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A full Senate vote on President Donald Trump’s rewritten NAFTA trade agreement will be put off until next week at the earliest, after the deal was referred to multiple committees for review, according to a GOP aide.
The Senate Finance Committee voted 25-3 on Jan. 7 to advance the legislation to implement the U.S.-Mexico-Canada trade deal. However, the accord also was referred to six other panels that could take weeks to consider it, even though the committees can’t change the content of the deal.
The committees on Health, Education, Labor, and Pensions; Environment and Public Works; Appropriations; Foreign Relations; Commerce, Science, and Transportation; and Budget haven’t announced whether they will take time to examine it.
The final vote could be delayed further if the House sends the Senate two articles of impeachment it adopted against Trump in December. So far, Speaker Nancy Pelosi has held up the notice, which would require the Senate trial to begin immediately, saying she has seen no sign that Senate Majority Leader Mitch McConnell will conduct a “fair” trial.
Before Pelosi’s delay in transmitting the articles, McConnell had said a Senate vote on the USMCA trade deal would have to wait until after the impeachment trial.
During the Senate Finance Committee’s Jan. 7 hearing, Sen. Pat Toomey (R-Pa.), criticized the deal for creating new rules that will increase the cost of purchasing cars and said the 16-year sunset date will create economic uncertainty in the future.
Sen. Sheldon Whitehouse (D-R.I.), said he planned to vote against it because it fails to address climate change. Toomey and Sen. Bill Cassidy (R-La.) also voted against the measure.
The agreement passed the House in December on a bipartisan 385-41 vote after House Democrats negotiated changes to strengthen the deal’s labor, environment, drug patent and enforcement provisions.
Sen. Chuck Grassley (R-Iowa), the Finance chairman, told reporters before the hearing that he only learned Jan. 6 of the referral to other panels and that he thinks it is “going to be a problem.”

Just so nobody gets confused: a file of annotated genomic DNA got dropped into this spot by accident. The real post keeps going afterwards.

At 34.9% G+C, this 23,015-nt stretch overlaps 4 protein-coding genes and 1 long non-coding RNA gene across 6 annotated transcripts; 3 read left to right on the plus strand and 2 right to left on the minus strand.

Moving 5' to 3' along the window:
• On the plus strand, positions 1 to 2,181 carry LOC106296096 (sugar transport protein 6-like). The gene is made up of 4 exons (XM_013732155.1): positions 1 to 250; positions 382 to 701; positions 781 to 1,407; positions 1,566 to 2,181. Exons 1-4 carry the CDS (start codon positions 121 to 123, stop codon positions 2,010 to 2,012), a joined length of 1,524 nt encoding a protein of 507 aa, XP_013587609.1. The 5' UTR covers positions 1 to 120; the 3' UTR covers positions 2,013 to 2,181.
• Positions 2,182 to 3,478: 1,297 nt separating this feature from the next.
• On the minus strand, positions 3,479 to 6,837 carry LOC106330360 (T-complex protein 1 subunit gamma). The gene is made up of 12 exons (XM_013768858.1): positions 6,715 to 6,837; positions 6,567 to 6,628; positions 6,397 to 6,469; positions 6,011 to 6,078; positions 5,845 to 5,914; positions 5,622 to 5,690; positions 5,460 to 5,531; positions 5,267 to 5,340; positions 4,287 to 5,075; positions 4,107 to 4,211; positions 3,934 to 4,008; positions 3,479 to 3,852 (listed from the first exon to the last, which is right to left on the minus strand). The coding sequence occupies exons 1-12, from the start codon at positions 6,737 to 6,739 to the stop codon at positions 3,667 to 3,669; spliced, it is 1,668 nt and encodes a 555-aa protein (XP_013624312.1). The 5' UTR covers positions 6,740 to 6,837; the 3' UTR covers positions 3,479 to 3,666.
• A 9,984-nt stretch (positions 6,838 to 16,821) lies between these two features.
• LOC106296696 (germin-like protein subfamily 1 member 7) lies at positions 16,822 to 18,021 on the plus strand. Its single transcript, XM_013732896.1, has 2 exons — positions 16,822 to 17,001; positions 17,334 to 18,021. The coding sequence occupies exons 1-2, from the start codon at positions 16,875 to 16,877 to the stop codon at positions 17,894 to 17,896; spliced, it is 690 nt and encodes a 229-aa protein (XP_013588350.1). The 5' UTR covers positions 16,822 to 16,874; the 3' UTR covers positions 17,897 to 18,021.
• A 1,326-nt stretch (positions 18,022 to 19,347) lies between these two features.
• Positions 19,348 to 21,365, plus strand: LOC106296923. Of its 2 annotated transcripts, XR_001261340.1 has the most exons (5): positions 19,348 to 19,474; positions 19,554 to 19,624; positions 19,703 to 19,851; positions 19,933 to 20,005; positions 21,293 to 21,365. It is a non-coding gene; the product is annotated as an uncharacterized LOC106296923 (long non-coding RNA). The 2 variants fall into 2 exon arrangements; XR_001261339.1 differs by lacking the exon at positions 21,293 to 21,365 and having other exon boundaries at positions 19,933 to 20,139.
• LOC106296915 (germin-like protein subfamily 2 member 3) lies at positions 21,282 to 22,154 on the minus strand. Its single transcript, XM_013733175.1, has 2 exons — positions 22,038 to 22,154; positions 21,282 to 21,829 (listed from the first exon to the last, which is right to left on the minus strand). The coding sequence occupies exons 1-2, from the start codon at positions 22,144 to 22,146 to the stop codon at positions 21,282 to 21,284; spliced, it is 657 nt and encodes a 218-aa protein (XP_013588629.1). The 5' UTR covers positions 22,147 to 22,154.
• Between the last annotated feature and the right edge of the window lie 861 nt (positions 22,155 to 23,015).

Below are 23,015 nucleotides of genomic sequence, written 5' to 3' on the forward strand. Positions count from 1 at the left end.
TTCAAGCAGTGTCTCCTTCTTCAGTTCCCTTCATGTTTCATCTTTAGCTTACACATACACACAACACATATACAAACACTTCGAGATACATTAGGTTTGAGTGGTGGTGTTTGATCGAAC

“But the real problem is the extent that we don’t know when we are going to get the articles of impeachment. When those articles enter into the Senate chamber that has priority over everything else,” he said. “If I wanted to speculate, and if they don’t come over for another week or 10 days, we can get this done. If the articles of impeachment come over it could be two, three, four weeks before we can get this done.”
Because of the referrals and related procedures, a Senate vote this week or early next week is not possible, according to a Senate GOP aide, who asked to remain anonymous to discuss internal deliberations. Passage at the end of next week remains possible, though, the aide said.
Approval would give Trump a powerful win this election year and could ease some of the uncertainty weighing on the U.S. economy, strengthening Trump’s message of growth and prosperity for his 2020 campaign. It also allows Democrats from narrowly divided or Republican-leaning districts to show voters they’re working on issues other than impeachment.
The USMCA is projected to have a small effect on the overall U.S. economy, adding just 0.35% to GDP after six years, according to an official U.S. estimate.
With assistance from Jenny Leonard.
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